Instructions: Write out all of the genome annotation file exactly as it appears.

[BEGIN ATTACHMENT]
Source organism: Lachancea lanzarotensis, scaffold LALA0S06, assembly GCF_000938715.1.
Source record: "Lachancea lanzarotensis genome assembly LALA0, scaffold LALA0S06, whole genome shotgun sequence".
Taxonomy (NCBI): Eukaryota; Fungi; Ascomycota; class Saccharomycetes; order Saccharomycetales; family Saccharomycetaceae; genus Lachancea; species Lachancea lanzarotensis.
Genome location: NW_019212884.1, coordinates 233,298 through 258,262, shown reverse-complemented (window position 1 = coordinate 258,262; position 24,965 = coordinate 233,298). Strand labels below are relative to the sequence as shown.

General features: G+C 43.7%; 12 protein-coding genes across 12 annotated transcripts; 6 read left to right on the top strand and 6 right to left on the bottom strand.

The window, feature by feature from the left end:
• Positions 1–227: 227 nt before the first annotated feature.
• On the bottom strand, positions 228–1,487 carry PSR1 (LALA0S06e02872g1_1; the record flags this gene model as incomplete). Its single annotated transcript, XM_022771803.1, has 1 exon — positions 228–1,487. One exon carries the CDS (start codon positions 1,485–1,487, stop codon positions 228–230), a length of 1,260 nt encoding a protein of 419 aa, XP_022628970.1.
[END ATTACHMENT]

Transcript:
Source organism: Lachancea lanzarotensis, scaffold LALA0S06, assembly GCF_000938715.1.
Source record: "Lachancea lanzarotensis genome assembly LALA0, scaffold LALA0S06, whole genome shotgun sequence".
Taxonomy (NCBI): Eukaryota; Fungi; Ascomycota; class Saccharomycetes; order Saccharomycetales; family Saccharomycetaceae; genus Lachancea; species Lachancea lanzarotensis.
Genome location: NW_019212884.1, coordinates 233,298 through 258,262, shown reverse-complemented (window position 1 = coordinate 258,262; position 24,965 = coordinate 233,298). Strand labels below are relative to the sequence as shown.

General features: G+C 43.7%; 12 protein-coding genes across 12 annotated transcripts; 6 read left to right on the top strand and 6 right to left on the bottom strand.

The window, feature by feature from the left end:
• Positions 1–227: 227 nt before the first annotated feature.
• On the bottom strand, positions 228–1,487 carry PSR1 (LALA0S06e02872g1_1; the record flags this gene model as incomplete). Its single annotated transcript, XM_022771803.1, has 1 exon — positions 228–1,487. One exon carries the CDS (start codon positions 1,485–1,487, stop codon positions 228–230), a length of 1,260 nt encoding a protein of 419 aa, XP_022628970.1.